The Southern Willamette Valley Bean and Grain Project held its annual meeting and potluck dinner on April 8, 2014 at the Long Tom Grange. The meeting was both a social gathering and an opportunity to review the work and progress of the Bean and Grain Project since its inception in 2008.
The discussion took place over a dinner that was served outside on a stunning evening in a beautiful little nook in the Long Tom watershed. In attendance were Paul Harcombe from Horseshoe Lake Farm and Fertile Valley Seed Company, Andrew Still from Adaptive Seeds, Jeff Broadie from Lonesome Whistle Farm, Ian Gallacher from Lord's Bounty Farm, Dick Wadsworth from Greenfield Farm, Harry MacCormack from Sunbow Farm, Al Dong from Noti, Shepard Smith of Soil Smith Services, Charlie Tilt, James Henderson, and Marcia Rae from Hummingbird Wholesale, Cassie Peters from Ten Rivers Food Web, and the hostesses for the night Lynne Fessenden and Leisha Wood from Willamette Farm and Food Coalition, who helped organize and set up the meeting. Special thanks to Lynne and Leisha.
The meeting began by giving each person at the table a chance to introduce themselves and relate their story with the Bean and Grain Project, then the food was served and we proceeded to an open discussion.
While each farm has had its successes and failures with one crop or another, a significant part of the conversation focused on farm size and how the application of field crops like grains fit into individual farm business models and the market system in general. After six years it seems that the larger farms (1000 acres plus) that have built mills and enlisted other growers to grow for their mills have the best working model. The Hunton Family Farm out of Junction City and Stalford Seed Farms out of Tangent are our best examples. Though neither farm was represented at the meeting, they both have had mills for three plus years and are continuing to expand their line of products. Both have the crop diversity to manage three-, four-, and five-year rotations and both have had considerable success with the production of high quality hard red wheat.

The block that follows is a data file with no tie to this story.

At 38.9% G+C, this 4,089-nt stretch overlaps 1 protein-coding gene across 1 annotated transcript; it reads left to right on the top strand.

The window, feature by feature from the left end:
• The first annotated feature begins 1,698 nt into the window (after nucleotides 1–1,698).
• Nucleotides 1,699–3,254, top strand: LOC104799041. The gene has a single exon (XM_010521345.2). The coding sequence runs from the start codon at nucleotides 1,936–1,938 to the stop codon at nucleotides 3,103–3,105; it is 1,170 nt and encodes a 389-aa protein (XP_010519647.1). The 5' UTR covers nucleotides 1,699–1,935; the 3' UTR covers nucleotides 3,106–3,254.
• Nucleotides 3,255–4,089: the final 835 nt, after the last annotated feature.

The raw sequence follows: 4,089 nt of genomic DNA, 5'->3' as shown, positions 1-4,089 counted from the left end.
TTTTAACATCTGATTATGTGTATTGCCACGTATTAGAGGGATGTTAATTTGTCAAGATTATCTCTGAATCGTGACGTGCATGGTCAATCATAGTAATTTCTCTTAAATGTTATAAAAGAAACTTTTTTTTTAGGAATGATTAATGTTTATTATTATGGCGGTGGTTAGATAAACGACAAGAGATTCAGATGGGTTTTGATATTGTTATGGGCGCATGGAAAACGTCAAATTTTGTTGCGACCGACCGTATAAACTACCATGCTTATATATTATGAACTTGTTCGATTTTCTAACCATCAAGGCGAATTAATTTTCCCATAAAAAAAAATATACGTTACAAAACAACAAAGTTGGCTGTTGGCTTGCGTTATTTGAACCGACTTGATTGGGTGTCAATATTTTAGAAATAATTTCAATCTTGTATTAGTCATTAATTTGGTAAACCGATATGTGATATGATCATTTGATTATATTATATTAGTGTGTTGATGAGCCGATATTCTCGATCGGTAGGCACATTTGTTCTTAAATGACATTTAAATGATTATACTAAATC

The smaller farms (less than 100 acres) have had a tougher time incorporating grains into their business model. For example, Lonesome Whistle Farm is in its fourth year at its new location. Lonesome Whistle runs a bean and grain CSA and has steadily expanded its small-scale processing capacity for value added products. The farm is growing, but is still managing a tight bottom line. While the CSA has worked, Lonesome Whistle's inability to grow organic grains at a cost that allows for profitable sale to local distributors is something that needs to be addressed. The large farms clearly have the advantage of scale to reduce production costs. Higher yielding grain varieties would help these smaller farms. However, this is not a new issue. The search for higher yielding organic grains has been an ongoing process for all the organic wheat growers in western Oregon regardless of size. Adding livestock to the smaller farms is an approach suggested by Steve Jones at the Bread Lab in Mount Vernon, Washington. With livestock, grain seconds, that might otherwise be lost to waste, can be used as animal feed. This eliminates the cost of buying feed and makes for a more sustainable and economical method for increasing soil fertility through livestock.
For the smaller scale homestead farm, the inclusion of beans and grains seems a must. Because self-determination and independence from the outside system are more important than profit for the homesteader, growing grains for the homestead family, for the farm livestock, and for the rotation value is something altogether different than growing grains or beans commercially. The difficulty for the homesteader, however, is processing. This must be done on a very small scale and often relies on the modification of existing machinery or handmade processing equipment. This can be ridiculously time consuming, but often inspires innovation. Handmade, small scale, seed cleaning and grain threshing devices are something Al Dong has been focused on in Noti. (See images below.)